Written to describe a devastating pestilence that had ravaged the Indian population in 1617, almost a decade prior to the arrival of the colonists, Johnson’s words read, “Their disease being a sore Consumption [the vernacular for tuberculosis], sweeping away whole Families, but chiefly yong Men and Children, the very seeds of increase . . . by this meanes Christ . . . not onely made roome for his people to plant; but also tamed the hard and cruell hearts of these barborous Indians.” The sentiment expressed is very similar to that in the legend, but it is unconnected to the origins of Thanksgiving. Nor did that Thanksgiving in 1623 succeed in establishing an ongoing tradition.
Indeed, 53 years passed before the next publicly proclaimed Thanksgiving. In 1676, the Charlestown, Massachusetts, council issued a proclamation declaring June 29th of that year as a day of thanksgiving for “reserving many of our Towns from Desolation . . . that the Lord may behold us as a People offering Praise and thereby glorifying Him.” Again, it was a single day observed in a localized area.
However, in 1777, the 13 colonies joined together for the first time in celebration of a Thanksgiving when the Continental Congress issued a proclamation to set apart Thursday, December 18th, as a day to acknowledge the nation’s gratitude for success in “the Prosecution of a just and necessary war.” In addition, the proclamation established the day as one of supplication to God, “to secure for these United States, the greatest of all human Blessings, Independence and Peace.”
For the next several years (until 1784), a separate proclamation was issued yearly by the Continental Congress, establishing various dates in December as days to be set aside for prayer and thanksgiving “for the continuance of his favor and protection to these United States.”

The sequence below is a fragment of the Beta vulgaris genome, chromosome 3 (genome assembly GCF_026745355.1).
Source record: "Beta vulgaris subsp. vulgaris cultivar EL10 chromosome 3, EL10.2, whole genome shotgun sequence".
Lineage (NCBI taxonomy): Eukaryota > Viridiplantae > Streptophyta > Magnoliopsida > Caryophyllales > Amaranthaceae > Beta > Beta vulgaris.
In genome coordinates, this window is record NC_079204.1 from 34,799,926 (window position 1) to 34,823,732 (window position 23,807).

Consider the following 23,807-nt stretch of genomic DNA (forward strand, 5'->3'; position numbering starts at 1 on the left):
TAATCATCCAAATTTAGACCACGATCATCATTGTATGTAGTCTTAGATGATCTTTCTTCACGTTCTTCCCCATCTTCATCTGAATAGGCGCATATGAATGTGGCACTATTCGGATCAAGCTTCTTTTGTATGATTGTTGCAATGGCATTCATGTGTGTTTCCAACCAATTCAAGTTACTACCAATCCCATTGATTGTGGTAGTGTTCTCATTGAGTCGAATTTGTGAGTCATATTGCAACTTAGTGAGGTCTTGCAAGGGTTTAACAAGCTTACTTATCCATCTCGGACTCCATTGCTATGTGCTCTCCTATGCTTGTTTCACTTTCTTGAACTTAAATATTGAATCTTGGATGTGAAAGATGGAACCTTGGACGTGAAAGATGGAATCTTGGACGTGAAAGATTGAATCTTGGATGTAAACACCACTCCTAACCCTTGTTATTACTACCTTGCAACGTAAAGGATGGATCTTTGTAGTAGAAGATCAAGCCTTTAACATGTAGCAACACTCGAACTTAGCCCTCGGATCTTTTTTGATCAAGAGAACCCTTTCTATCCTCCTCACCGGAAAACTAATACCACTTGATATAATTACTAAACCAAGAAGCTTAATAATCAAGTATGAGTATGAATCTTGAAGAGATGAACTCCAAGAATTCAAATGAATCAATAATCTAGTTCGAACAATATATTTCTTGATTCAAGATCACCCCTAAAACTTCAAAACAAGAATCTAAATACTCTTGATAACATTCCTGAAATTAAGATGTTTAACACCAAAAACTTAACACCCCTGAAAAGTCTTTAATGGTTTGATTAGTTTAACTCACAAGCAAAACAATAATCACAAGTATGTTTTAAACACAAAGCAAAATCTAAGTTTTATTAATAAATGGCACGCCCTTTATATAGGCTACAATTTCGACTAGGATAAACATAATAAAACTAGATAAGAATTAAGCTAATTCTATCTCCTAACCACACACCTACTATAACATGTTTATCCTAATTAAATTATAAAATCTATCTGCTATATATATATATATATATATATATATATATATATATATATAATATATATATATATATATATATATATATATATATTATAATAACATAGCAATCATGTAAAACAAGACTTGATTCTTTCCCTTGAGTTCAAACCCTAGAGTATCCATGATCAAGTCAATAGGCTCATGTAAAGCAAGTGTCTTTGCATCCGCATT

After several years during which no proclamations were issued, George Washington began a presidential tradition when he proclaimed a National Day of Thanksgiving in 1789, but this was not without opposition. The resistance persisted when President Thomas Jefferson later refused to uphold the tradition. In response to his political critics, he cited his view that there should be a “wall of separation” between Church and State. Though as governor of Virginia he had himself designated such days, Jefferson believed it was inappropriate for such proclamations to come from the highest federal office.
In the end, it was Sarah Josepha Hale, a magazine editor, who after many years of writing letters and editorials finally succeeded in prompting President Lincoln to act. In 1863 he proclaimed the last Thursday in November as a national day of Thanksgiving. However, it still took until 1941 for Thanksgiving to be sanctioned by Congress as a legal holiday on the fourth Thursday in November.
As history attests, there are many twists and turns in the history of what we today regard as a lasting tradition with a religious foundation. And because human nature is what it is, there is often sadly a knot of human deceit and connivance at the heart of such institutions.
But despite today’s legally mandated annual day of Thanksgiving, genuine thankfulness, though rare, should be much more than a once-a-year event with a web of dubious traditions.
Gratitude and ingratitude are opposite poles—as opposite as right and wrong, good and evil. One of the problems with blessings is that it is easy to take them for granted and to forget where they come from. Unfortunately our society has, in fact, eliminated the God we say we are thanking on Thanksgiving Day.
It is interesting to note that some of the minds that have aggressively pursued this “death of God" have had ulterior motives. Using the theory of evolution and the aimlessness of human existence that goes along with it, they have happily dismissed God as a figment of the imagination.
An example of this is found in an autobiographical work titled Ends and Means, by Aldous Huxley, who was a grandson of Thomas Huxley, perhaps the major proponent of Charles Darwin's theories in Darwin's lifetime.
Aldous Huxley wrote that the reason he and his friends gave up on God and adopted the belief that life was meaningless was so that they could be freed from a way of thinking and a way of morality. They wanted to be free to do what they wanted.
For myself as, no doubt, for most of my contemporaries, the philosophy of meaninglessness [that life has no meaning] was essentially an instrument of liberation.